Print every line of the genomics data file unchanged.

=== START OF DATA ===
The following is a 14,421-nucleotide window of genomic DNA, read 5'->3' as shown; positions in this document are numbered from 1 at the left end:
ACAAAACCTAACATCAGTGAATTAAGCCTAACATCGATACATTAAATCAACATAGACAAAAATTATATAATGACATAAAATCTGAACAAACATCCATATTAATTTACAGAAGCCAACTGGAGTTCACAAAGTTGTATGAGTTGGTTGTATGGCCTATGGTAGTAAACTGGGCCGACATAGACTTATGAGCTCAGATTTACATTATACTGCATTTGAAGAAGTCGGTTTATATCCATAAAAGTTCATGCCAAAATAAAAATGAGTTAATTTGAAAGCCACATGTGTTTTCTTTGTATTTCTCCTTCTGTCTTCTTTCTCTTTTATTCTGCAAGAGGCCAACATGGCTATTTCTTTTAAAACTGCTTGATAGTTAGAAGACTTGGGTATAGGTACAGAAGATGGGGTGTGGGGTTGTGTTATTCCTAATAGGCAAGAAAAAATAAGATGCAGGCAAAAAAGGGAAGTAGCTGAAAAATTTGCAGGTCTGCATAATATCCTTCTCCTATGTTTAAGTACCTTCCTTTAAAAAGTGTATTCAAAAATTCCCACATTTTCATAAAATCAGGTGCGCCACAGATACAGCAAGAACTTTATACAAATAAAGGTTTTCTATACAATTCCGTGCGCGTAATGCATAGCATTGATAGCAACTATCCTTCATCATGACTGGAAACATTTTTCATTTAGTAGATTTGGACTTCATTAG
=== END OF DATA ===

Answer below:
The following is a 14,421-nucleotide window of genomic DNA, read 5'->3' as shown; positions in this document are numbered from 1 at the left end:
ACAAAACCTAACATCAGTGAATTAAGCCTAACATCGATACATTAAATCAACATAGACAAAAATTATATAATGACATAAAATCTGAACAAACATCCATATTAATTTACAGAAGCCAACTGGAGTTCACAAAGTTGTATGAGTTGGTTGTATGGCCTATGGTAGTAAACTGGGCCGACATAGACTTATGAGCTCAGATTTACATTATACTGCATTTGAAGAAGTCGGTTTATATCCATAAAAGTTCATGCCAAAATAAAAATGAGTTAATTTGAAAGCCACATGTGTTTTCTTTGTATTTCTCCTTCTGTCTTCTTTCTCTTTTATTCTGCAAGAGGCCAACATGGCTATTTCTTTTAAAACTGCTTGATAGTTAGAAGACTTGGGTATAGGTACAGAAGATGGGGTGTGGGGTTGTGTTATTCCTAATAGGCAAGAAAAAATAAGATGCAGGCAAAAAAGGGAAGTAGCTGAAAAATTTGCAGGTCTGCATAATATCCTTCTCCTATGTTTAAGTACCTTCCTTTAAAAAGTGTATTCAAAAATTCCCACATTTTCATAAAATCAGGTGCGCCACAGATACAGCAAGAACTTTATACAAATAAAGGTTTTCTATACAATTCCGTGCGCGTAATGCATAGCATTGATAGCAACTATCCTTCATCATGACTGGAAACATTTTTCATTTAGTAGATTTGGACTTCATTAG